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Popular cars with rear issue

image Research reveals an average of one child run over per week.

Australia's two top-selling cars are among the worst for reversing visibility.

The NRMA Insurance reversing visibility index shows 12 vehicles, including the Toyota Corolla and Holden Commodore, fail to receive any stars in testing.

The test, established because of the deaths of 17 children killed by reversing cars in driveways, measures how well a driver can see out of the back of the vehicle.

Of the 12 vehicles with a zero rating, five fit into the small-to-medium segment.

The result has prompted the NRMA to call on manufacturers to consider installing reversing camera technology in all cars, not just bigger vehicles.

“Without a camera, blind space can range from 3m to 15m,” NRMA Insurance road safety manager Pam Leicester said.

“That's a large range for children to be hidden from a driver's view.” With an average of one child run over in their own driveway every week, Ms Leicester said it was time to start focusing on improving visibility in all models.

“There has been a focus on four-wheel-drives and reversing but as our results show, that's an issue for all types of vehicles right down to small cars,” Ms Leicester said.

“This is a real concern because many of these vehicles have hazardous reversing blind areas, usually caused by high rear window lines and boots.”

Vehicles that received a zero rating included the Holden Commodore (Epica and Viva), the Hyundai i30, Mitsubishi's Lancer and 380, Toyota's Corolla, Prado and RAV4, the Honda Civic and the Odyssey, as well as the Hummer H3.

Overall, however, the results have improved from last year with more manufacturers adopting reversing cameras.

This is especially the case in the four-wheel-drive and luxury segments. Only five vehicles offered reversing cameras either standard or as an option last year.

The technology was available on 15 vehicles this year. They gained either a 4 1/2 or 5-star rating.

Ms Leicester said they were particularly impressed with the new Toyota Kluger, which has a reversing camera as standard on all models.

The top performers given a five-star rating were the BMW X5, Ford Territory, Honda Legend, Lexus GS430, IS250 and LS460, and the Toyota Kluger; all offering a camera as standard or as an option.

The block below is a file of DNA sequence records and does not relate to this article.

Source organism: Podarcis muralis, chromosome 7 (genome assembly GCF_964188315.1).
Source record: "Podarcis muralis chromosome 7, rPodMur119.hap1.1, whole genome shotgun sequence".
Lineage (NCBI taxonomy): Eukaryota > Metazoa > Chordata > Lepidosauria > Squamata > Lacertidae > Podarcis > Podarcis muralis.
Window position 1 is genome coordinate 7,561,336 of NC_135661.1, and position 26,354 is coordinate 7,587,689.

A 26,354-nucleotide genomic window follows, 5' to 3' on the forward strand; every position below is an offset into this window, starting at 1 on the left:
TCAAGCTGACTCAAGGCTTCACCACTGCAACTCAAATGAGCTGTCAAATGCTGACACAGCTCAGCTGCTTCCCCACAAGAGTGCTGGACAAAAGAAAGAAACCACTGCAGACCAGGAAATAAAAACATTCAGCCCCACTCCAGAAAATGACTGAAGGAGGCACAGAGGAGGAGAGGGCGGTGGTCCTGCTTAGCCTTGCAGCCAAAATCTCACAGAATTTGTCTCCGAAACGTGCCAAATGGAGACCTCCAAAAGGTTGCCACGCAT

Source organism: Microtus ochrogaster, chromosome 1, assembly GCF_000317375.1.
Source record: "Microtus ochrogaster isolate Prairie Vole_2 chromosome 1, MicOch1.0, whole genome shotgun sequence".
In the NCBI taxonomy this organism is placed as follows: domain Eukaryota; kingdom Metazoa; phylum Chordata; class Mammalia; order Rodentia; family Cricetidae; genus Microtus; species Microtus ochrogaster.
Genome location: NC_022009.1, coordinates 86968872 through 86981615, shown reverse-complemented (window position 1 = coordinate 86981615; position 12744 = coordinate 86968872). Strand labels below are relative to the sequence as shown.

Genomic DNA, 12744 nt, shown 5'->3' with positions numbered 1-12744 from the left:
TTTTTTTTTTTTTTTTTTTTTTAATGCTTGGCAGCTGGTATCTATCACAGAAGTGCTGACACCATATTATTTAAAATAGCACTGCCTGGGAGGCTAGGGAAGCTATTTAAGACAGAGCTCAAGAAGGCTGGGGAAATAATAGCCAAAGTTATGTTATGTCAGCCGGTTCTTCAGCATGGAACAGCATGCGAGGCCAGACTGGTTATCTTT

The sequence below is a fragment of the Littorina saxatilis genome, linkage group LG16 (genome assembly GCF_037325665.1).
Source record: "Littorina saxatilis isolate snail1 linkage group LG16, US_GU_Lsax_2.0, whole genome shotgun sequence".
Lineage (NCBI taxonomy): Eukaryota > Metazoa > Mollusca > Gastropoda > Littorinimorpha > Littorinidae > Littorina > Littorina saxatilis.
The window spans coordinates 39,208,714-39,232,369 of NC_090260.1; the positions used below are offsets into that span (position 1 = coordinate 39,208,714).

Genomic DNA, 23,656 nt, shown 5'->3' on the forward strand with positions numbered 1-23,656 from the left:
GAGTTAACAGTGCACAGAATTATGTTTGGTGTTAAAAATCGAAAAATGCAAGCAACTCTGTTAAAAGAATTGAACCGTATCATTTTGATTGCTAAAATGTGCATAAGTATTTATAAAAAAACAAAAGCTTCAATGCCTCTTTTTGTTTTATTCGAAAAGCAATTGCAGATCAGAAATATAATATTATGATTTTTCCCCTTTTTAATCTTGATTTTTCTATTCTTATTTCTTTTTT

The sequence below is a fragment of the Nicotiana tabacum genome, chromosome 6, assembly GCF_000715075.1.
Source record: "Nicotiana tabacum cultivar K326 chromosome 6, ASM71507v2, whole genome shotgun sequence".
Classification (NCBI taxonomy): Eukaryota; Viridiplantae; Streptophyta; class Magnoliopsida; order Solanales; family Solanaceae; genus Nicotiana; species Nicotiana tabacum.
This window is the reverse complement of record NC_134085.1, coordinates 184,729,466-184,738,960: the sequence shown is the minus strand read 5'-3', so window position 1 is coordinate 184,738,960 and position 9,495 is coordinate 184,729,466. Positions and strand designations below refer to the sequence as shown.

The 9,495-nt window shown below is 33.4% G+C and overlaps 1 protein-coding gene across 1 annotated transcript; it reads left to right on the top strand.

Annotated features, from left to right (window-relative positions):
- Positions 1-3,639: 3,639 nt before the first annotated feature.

“We encourage all manufacturers to start thinking about putting reverse cameras in their vehicles,” Ms Leicester said.

“At the time of manufacture, it's a very small cost.”

Ms Leicester said after-market reversing cameras also could improve visibility and were available for between $200 and $300.

 


How they rated

NRMA insurance reversing visibility index

Best: BMW x5, Ford Territory, Honda, Legend, Lexus GS430, Lexus IS250, Lexus LS460, Toyota Kluger

Worst: Holden Commodore, Honda Civic, Honda Odyssey, Hyundai i30, Mitsubishi Lancer, Toyota Prado, Toyota Corolla

 

Comments on this story

Displaying 2 of 2 comments

  • Reversing cameras. Thats the last thing we need. Another distraction for the modern driver.

    dave Posted on 14 December 2007 1:37pm
  • You only have to follow a VE Commodore with a rear wing to see how the vision would be from the drivers seat beause you can barely see the driver coming from behind. These safety features must have been overlooked when the VE was given car of the year last year. And the Hummer.......................... look at the size of the small side windows...................this is a war zone car converted to road car so visions would be imparted.But because GM is the biggest car maker they can always get away with anything including criticism.

    desmond harris of Gawler SA Posted on 12 December 2007 8:17am

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